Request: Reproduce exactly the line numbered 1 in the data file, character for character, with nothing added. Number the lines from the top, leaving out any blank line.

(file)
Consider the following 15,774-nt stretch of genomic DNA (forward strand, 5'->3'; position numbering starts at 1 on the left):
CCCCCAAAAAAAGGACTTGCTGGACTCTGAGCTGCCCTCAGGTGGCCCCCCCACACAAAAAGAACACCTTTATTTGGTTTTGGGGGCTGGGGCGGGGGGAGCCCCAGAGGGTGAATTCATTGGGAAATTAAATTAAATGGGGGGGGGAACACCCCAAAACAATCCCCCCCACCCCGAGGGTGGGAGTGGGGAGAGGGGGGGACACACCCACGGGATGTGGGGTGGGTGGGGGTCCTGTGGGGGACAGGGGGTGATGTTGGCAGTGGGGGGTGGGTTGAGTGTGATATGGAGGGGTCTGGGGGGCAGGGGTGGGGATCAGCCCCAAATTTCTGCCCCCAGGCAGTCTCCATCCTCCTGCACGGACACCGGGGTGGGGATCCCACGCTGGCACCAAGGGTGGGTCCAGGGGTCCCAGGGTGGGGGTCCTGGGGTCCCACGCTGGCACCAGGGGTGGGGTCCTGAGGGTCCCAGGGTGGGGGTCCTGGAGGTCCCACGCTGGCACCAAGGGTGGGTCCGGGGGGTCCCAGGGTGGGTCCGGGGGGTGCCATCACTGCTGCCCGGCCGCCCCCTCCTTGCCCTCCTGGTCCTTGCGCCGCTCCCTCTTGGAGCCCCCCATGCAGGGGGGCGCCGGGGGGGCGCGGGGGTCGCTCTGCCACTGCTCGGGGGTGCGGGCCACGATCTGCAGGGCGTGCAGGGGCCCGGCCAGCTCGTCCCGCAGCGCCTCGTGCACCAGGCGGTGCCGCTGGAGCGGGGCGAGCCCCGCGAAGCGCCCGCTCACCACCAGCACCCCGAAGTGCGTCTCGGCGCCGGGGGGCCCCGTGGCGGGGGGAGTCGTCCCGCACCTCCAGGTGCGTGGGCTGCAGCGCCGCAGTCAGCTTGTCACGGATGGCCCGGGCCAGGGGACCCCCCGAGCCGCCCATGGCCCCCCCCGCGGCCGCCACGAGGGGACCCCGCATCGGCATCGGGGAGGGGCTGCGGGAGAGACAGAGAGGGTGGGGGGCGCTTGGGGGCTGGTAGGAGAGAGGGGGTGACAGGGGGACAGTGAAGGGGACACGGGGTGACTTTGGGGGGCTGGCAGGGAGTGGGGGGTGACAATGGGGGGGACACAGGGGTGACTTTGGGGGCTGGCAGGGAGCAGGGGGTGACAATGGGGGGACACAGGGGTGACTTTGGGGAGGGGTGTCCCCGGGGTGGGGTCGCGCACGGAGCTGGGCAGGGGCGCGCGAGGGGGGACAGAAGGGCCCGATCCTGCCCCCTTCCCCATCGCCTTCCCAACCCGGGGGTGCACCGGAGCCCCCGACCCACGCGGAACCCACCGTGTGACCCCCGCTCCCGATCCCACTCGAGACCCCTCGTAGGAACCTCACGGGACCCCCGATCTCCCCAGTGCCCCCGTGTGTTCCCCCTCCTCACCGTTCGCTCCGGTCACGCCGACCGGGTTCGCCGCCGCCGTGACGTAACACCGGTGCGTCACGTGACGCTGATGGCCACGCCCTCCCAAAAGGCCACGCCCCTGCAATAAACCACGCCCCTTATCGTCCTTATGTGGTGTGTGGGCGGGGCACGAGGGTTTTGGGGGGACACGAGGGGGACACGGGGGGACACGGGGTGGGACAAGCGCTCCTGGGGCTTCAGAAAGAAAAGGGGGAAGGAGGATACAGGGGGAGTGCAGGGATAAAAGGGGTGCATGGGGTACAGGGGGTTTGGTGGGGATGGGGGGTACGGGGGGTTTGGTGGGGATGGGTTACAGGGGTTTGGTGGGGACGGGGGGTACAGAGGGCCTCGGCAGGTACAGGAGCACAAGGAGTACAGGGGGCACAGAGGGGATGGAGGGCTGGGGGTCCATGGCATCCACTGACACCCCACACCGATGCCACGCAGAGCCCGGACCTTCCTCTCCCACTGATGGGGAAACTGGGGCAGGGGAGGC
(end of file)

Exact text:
Consider the following 15,774-nt stretch of genomic DNA (forward strand, 5'->3'; position numbering starts at 1 on the left):